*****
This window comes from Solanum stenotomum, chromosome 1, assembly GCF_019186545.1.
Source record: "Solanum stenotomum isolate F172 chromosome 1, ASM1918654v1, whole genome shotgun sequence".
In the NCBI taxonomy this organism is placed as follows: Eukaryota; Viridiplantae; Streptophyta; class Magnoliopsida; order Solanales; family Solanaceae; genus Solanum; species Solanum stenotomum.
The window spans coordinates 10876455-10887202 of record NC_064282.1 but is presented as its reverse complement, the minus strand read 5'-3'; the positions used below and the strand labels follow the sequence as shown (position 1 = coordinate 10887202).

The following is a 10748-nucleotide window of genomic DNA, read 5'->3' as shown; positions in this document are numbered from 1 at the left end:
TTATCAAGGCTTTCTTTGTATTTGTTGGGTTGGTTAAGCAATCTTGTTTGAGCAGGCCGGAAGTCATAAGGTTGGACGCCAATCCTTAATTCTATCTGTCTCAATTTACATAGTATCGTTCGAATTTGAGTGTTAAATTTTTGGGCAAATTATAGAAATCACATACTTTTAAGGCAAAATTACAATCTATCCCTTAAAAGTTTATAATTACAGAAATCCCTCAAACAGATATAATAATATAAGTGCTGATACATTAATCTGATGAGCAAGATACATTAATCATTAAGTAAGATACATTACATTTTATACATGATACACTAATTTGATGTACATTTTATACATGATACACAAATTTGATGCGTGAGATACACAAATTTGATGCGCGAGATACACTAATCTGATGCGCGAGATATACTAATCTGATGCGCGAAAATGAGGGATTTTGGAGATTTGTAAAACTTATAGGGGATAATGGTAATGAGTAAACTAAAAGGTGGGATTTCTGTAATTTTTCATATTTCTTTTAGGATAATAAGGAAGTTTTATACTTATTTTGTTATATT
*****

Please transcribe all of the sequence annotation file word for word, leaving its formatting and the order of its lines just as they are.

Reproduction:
This window comes from Solanum stenotomum, chromosome 1, assembly GCF_019186545.1.
Source record: "Solanum stenotomum isolate F172 chromosome 1, ASM1918654v1, whole genome shotgun sequence".
In the NCBI taxonomy this organism is placed as follows: Eukaryota; Viridiplantae; Streptophyta; class Magnoliopsida; order Solanales; family Solanaceae; genus Solanum; species Solanum stenotomum.
The window spans coordinates 10876455-10887202 of record NC_064282.1 but is presented as its reverse complement, the minus strand read 5'-3'; the positions used below and the strand labels follow the sequence as shown (position 1 = coordinate 10887202).

The following is a 10748-nucleotide window of genomic DNA, read 5'->3' as shown; positions in this document are numbered from 1 at the left end:
TTATCAAGGCTTTCTTTGTATTTGTTGGGTTGGTTAAGCAATCTTGTTTGAGCAGGCCGGAAGTCATAAGGTTGGACGCCAATCCTTAATTCTATCTGTCTCAATTTACATAGTATCGTTCGAATTTGAGTGTTAAATTTTTGGGCAAATTATAGAAATCACATACTTTTAAGGCAAAATTACAATCTATCCCTTAAAAGTTTATAATTACAGAAATCCCTCAAACAGATATAATAATATAAGTGCTGATACATTAATCTGATGAGCAAGATACATTAATCATTAAGTAAGATACATTACATTTTATACATGATACACTAATTTGATGTACATTTTATACATGATACACAAATTTGATGCGTGAGATACACAAATTTGATGCGCGAGATACACTAATCTGATGCGCGAGATATACTAATCTGATGCGCGAAAATGAGGGATTTTGGAGATTTGTAAAACTTATAGGGGATAATGGTAATGAGTAAACTAAAAGGTGGGATTTCTGTAATTTTTCATATTTCTTTTAGGATAATAAGGAAGTTTTATACTTATTTTGTTATATT